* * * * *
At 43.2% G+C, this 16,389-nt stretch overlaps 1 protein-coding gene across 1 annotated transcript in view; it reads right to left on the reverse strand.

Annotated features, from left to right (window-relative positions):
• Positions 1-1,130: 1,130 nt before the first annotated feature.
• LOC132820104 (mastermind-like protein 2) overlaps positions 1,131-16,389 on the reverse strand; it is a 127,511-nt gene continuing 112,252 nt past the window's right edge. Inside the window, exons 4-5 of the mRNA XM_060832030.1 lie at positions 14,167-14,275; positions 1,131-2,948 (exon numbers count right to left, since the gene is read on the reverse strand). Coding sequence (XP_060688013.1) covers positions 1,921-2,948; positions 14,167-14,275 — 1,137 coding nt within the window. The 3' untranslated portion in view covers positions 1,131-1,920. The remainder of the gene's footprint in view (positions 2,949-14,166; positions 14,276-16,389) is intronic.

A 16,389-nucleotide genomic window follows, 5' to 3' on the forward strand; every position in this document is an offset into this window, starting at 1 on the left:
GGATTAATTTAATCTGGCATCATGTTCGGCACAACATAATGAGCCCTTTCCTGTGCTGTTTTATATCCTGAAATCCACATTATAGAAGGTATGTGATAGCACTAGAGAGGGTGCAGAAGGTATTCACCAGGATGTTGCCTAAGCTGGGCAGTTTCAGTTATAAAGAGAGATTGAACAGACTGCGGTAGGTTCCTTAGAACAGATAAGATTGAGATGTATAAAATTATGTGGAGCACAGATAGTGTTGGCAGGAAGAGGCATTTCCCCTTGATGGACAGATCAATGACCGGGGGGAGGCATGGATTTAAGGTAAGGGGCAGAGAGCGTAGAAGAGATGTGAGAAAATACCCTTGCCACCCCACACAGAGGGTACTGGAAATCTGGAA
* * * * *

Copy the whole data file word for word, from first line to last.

At 43.2% G+C, this 16,389-nt stretch overlaps 1 protein-coding gene across 1 annotated transcript in view; it reads right to left on the reverse strand.

Annotated features, from left to right (window-relative positions):
• Positions 1-1,130: 1,130 nt before the first annotated feature.
• LOC132820104 (mastermind-like protein 2) overlaps positions 1,131-16,389 on the reverse strand; it is a 127,511-nt gene continuing 112,252 nt past the window's right edge. Inside the window, exons 4-5 of the mRNA XM_060832030.1 lie at positions 14,167-14,275; positions 1,131-2,948 (exon numbers count right to left, since the gene is read on the reverse strand). Coding sequence (XP_060688013.1) covers positions 1,921-2,948; positions 14,167-14,275 — 1,137 coding nt within the window. The 3' untranslated portion in view covers positions 1,131-1,920. The remainder of the gene's footprint in view (positions 2,949-14,166; positions 14,276-16,389) is intronic.

A 16,389-nucleotide genomic window follows, 5' to 3' on the forward strand; every position in this document is an offset into this window, starting at 1 on the left:
GGATTAATTTAATCTGGCATCATGTTCGGCACAACATAATGAGCCCTTTCCTGTGCTGTTTTATATCCTGAAATCCACATTATAGAAGGTATGTGATAGCACTAGAGAGGGTGCAGAAGGTATTCACCAGGATGTTGCCTAAGCTGGGCAGTTTCAGTTATAAAGAGAGATTGAACAGACTGCGGTAGGTTCCTTAGAACAGATAAGATTGAGATGTATAAAATTATGTGGAGCACAGATAGTGTTGGCAGGAAGAGGCATTTCCCCTTGATGGACAGATCAATGACCGGGGGGAGGCATGGATTTAAGGTAAGGGGCAGAGAGCGTAGAAGAGATGTGAGAAAATACCCTTGCCACCCCACACAGAGGGTACTGGAAATCTGGAA